2023 Harley-Davidson Road Glide CVO and Street Glide CVO Review
More than just exclusive paint, accessories, and extra cubic inches, the 2023 CVOs point to Harley’s future.
Harley-Davidson’s CVO line has always been for the company’s biggest fans, the riders who want the best that is available for any given model year and are willing to pay a premium to get it. Typically, the CVO line comes with exclusive paint and accessories along with other choice upgrades like a premium sound system. For the powertrain, Harley historically graces the CVO with the largest production units available, which will typically start to become standard a model year or two on. Of course, that means that the next CVO needs an even bigger engine. Lather, rinse, repeat. Well, this year, besides bumping the displacement up to 121 cu. in. from the now paltry 117 cu. in. of the previous year, other huge changes were mixed in, giving an advanced look at what we predict the bulk of the Milwaukee-Eights will be like in the not-to-distant future. If the fact that the 2023 Harley-Davidson Road Glide CVO and Street Glide CVO models both feature this new mill weren’t enough, there are a plethora of other changes to the bikes. So, let’s get started.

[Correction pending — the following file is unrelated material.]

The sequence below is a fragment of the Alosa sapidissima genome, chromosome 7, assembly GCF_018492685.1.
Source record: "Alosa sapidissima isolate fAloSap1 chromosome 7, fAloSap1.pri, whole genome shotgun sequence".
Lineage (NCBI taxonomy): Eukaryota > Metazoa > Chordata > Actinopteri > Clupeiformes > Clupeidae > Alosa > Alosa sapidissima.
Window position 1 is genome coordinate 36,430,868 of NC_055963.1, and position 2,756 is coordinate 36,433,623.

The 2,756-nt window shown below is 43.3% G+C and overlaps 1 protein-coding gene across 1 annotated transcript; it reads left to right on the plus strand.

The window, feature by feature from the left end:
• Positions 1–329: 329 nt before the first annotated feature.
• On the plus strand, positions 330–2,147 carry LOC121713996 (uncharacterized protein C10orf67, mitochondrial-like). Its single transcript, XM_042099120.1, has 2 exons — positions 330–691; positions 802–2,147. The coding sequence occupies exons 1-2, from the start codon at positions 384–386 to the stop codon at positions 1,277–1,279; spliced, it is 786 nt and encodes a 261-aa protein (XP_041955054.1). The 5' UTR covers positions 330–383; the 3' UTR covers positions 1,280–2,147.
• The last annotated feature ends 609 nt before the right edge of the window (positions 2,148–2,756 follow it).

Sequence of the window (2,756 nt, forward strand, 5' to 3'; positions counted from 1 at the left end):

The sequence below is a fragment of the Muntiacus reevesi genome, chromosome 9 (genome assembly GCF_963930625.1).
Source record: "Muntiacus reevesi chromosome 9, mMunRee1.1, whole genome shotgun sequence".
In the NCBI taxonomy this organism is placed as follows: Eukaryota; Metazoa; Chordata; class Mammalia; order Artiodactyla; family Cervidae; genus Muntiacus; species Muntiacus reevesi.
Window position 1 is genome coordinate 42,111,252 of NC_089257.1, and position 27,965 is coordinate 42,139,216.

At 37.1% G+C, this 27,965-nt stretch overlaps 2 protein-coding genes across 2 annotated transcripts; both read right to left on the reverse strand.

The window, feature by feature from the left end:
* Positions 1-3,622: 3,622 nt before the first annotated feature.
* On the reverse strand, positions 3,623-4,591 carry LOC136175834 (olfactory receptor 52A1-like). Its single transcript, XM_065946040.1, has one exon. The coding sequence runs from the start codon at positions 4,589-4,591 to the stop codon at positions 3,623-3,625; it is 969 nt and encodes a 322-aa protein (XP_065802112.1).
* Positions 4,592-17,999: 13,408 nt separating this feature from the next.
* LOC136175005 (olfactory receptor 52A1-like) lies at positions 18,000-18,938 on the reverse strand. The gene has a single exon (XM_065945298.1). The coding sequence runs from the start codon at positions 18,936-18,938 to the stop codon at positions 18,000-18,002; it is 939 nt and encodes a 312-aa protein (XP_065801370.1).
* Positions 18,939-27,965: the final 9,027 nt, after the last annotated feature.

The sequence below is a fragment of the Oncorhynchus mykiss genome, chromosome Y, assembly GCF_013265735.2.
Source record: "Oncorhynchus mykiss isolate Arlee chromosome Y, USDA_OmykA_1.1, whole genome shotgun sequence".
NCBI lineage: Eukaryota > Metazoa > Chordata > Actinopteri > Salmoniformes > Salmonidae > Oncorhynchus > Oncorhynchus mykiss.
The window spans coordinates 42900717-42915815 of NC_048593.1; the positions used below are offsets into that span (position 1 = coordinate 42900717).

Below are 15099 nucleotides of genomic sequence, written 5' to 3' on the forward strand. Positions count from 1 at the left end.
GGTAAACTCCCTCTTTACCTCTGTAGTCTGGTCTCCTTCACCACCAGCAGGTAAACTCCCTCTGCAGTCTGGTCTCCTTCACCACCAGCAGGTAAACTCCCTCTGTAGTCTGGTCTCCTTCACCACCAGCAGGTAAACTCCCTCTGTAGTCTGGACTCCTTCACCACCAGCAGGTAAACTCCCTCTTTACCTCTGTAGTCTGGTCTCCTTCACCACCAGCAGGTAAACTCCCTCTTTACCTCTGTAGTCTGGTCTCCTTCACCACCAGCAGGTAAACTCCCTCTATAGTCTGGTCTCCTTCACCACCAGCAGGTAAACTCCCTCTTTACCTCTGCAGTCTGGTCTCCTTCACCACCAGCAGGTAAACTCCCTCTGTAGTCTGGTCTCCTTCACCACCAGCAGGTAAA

2023 Harley-Davidson Road Glide CVO and Street Glide CVO
Harley-Davidson’s Custom Vehicle Operations (CVO) typically provides its most devoted riders exclusive materials and first cracks at new features. For 2023, the CVO Road Glide and Street Glide give a crystal ball view of where the company is going from styling to handling to performance perspectives, and it is impressive.
Editor Score: 87.5%